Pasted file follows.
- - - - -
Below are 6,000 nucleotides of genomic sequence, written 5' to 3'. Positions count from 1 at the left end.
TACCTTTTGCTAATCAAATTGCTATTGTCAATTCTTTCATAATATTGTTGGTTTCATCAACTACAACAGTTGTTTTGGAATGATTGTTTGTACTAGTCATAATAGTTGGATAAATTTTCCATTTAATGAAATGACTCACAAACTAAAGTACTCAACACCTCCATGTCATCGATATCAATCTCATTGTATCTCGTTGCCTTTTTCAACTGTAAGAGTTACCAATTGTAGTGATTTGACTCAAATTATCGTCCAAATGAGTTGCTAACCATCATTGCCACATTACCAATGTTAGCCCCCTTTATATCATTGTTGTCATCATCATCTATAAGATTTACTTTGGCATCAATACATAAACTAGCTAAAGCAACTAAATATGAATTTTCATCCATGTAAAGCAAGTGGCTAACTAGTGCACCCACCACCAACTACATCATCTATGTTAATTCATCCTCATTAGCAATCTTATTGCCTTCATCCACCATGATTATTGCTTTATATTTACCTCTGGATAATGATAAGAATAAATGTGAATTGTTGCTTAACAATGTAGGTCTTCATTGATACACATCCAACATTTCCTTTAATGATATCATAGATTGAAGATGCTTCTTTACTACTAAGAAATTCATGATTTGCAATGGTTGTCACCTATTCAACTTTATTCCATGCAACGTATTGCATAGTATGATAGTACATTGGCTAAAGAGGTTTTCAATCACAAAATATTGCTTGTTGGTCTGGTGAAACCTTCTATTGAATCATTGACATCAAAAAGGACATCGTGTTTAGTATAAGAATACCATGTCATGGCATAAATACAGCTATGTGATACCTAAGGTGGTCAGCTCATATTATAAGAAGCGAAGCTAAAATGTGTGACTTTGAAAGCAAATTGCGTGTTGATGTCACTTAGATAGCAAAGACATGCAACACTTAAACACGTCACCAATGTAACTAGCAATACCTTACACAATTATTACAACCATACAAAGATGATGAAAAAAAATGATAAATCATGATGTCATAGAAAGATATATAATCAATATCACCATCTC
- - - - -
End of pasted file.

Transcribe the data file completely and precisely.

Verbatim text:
Below are 6,000 nucleotides of genomic sequence, written 5' to 3'. Positions count from 1 at the left end.
TACCTTTTGCTAATCAAATTGCTATTGTCAATTCTTTCATAATATTGTTGGTTTCATCAACTACAACAGTTGTTTTGGAATGATTGTTTGTACTAGTCATAATAGTTGGATAAATTTTCCATTTAATGAAATGACTCACAAACTAAAGTACTCAACACCTCCATGTCATCGATATCAATCTCATTGTATCTCGTTGCCTTTTTCAACTGTAAGAGTTACCAATTGTAGTGATTTGACTCAAATTATCGTCCAAATGAGTTGCTAACCATCATTGCCACATTACCAATGTTAGCCCCCTTTATATCATTGTTGTCATCATCATCTATAAGATTTACTTTGGCATCAATACATAAACTAGCTAAAGCAACTAAATATGAATTTTCATCCATGTAAAGCAAGTGGCTAACTAGTGCACCCACCACCAACTACATCATCTATGTTAATTCATCCTCATTAGCAATCTTATTGCCTTCATCCACCATGATTATTGCTTTATATTTACCTCTGGATAATGATAAGAATAAATGTGAATTGTTGCTTAACAATGTAGGTCTTCATTGATACACATCCAACATTTCCTTTAATGATATCATAGATTGAAGATGCTTCTTTACTACTAAGAAATTCATGATTTGCAATGGTTGTCACCTATTCAACTTTATTCCATGCAACGTATTGCATAGTATGATAGTACATTGGCTAAAGAGGTTTTCAATCACAAAATATTGCTTGTTGGTCTGGTGAAACCTTCTATTGAATCATTGACATCAAAAAGGACATCGTGTTTAGTATAAGAATACCATGTCATGGCATAAATACAGCTATGTGATACCTAAGGTGGTCAGCTCATATTATAAGAAGCGAAGCTAAAATGTGTGACTTTGAAAGCAAATTGCGTGTTGATGTCACTTAGATAGCAAAGACATGCAACACTTAAACACGTCACCAATGTAACTAGCAATACCTTACACAATTATTACAACCATACAAAGATGATGAAAAAAAATGATAAATCATGATGTCATAGAAAGATATATAATCAATATCACCATCTC